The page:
Let’s take this scenario one step further. Suppose your PEO hires a U.S. citizen overseas and then supplies that employee to you as its employee, not yours. In other words, suppose the relationship of that worker to you is one of an independent contractor. In general, U.S. federal law imposes many requirements on you when your workers are classified as employees, and far fewer, if any, when your workers are properly classified as “independent contractors.” So this is a huge distinction when it comes to potential legal liability.
U.S. federal laws making the employee/independent contractor distinction include the National Labor Relations Act, the Fair Labor Standards Act, the Social Security Act, the Internal Revenue Code, the Employee Retirement Income Security Act, Title VII of the Civil Rights Act of 1964, the Age Discrimination In Employment Act, the Americans with Disabilities Act, the Worker Adjustment and Retaining Notification Act, and the Family and Medical Leave Act. All of them apply to U.S. citizens only, and many of their provisions apply to U.S. employees working overseas. By sharp contrast, as a general rule, none of them applies to U.S. citizens working as independent contractors, whether overseas or not.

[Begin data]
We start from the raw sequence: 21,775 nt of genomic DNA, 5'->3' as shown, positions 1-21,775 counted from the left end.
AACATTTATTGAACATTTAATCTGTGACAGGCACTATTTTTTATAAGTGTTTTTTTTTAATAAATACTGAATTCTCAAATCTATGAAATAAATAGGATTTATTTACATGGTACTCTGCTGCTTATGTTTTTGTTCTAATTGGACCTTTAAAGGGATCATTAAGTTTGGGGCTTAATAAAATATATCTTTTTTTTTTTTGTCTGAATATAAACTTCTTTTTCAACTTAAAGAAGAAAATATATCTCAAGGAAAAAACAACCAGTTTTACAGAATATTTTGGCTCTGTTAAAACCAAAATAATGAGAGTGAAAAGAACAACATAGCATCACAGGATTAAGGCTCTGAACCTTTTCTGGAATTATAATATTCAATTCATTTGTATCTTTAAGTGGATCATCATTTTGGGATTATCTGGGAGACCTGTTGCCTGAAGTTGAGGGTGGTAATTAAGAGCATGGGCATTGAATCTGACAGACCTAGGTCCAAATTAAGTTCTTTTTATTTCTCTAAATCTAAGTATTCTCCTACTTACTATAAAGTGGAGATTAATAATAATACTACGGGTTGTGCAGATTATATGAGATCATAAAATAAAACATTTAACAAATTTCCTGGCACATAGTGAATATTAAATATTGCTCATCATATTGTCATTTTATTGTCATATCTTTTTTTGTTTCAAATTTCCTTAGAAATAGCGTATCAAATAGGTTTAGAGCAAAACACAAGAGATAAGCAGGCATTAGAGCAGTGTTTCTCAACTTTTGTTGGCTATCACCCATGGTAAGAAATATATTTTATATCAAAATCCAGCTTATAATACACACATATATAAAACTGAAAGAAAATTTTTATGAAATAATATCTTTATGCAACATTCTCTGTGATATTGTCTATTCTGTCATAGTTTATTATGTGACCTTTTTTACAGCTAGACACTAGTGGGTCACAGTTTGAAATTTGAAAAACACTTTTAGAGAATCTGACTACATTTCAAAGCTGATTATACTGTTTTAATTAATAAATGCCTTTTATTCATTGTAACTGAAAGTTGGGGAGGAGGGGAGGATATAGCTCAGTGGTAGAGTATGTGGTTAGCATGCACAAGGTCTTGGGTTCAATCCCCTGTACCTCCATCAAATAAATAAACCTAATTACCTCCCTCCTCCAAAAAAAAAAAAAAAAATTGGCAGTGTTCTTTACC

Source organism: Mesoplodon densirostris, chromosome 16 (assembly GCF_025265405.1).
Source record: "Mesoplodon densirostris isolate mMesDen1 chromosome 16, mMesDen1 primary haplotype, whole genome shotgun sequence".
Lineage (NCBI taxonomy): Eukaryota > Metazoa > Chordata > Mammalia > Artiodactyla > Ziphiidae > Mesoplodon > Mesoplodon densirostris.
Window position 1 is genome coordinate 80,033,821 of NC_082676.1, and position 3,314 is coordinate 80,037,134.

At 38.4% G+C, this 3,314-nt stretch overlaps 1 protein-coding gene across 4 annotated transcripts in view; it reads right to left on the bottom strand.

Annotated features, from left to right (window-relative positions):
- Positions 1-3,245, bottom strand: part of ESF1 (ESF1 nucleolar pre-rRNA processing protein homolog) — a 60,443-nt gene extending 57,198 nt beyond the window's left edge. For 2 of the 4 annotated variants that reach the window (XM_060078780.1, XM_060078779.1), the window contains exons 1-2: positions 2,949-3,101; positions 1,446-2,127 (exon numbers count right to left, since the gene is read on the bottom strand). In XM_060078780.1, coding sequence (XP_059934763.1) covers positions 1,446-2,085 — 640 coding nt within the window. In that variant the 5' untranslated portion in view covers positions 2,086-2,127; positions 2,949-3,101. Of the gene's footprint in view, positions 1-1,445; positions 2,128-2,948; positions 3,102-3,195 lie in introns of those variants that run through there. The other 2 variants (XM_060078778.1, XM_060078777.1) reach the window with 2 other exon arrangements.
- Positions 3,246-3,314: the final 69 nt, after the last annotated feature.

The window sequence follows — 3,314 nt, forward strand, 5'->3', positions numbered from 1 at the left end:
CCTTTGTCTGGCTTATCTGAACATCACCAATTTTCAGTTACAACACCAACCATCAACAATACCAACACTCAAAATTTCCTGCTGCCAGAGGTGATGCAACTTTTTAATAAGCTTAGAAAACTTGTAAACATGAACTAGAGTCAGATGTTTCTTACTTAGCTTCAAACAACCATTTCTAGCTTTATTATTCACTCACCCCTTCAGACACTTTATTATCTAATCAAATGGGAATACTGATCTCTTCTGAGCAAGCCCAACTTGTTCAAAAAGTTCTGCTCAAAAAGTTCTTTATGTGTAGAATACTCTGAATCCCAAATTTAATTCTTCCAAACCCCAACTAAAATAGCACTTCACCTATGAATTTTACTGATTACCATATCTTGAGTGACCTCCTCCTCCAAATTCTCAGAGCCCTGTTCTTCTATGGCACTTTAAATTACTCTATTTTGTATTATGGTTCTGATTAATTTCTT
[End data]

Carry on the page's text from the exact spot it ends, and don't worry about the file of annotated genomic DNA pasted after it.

Accordingly, the most risk-averse practice toward the application of U.S. law to your foreign office’s employment practices would dictate the following: 1/ have all foreign citizens employed by the foreign PEO under a Foreign LEC only, thus making them independent contractors (not employees), and 2/ have all U.S. citizens not already U.S. company employees hired by the foreign PEO under a Foreign LEC only, thus making them independent contractors as well (not employees). The independent contractor status thus protects you from extraterritorial liability for the conduct of any independent contractor hired out of the foreign office.
Of course, engaging workers as independent contractors for more than a temporary purpose, especially where your company has total employee control over work hours, job performance, hiring and firing, etc. (all the factors that classify workers as employees vs. independent contractors under U.S. law), may be troublesome. Not only might the host country deem you in violation of their laws on employees, but U.S. courts might also ignore the independent contractor label you’ve given them and treat the workers as employees for purposes of applying the federal laws listed above.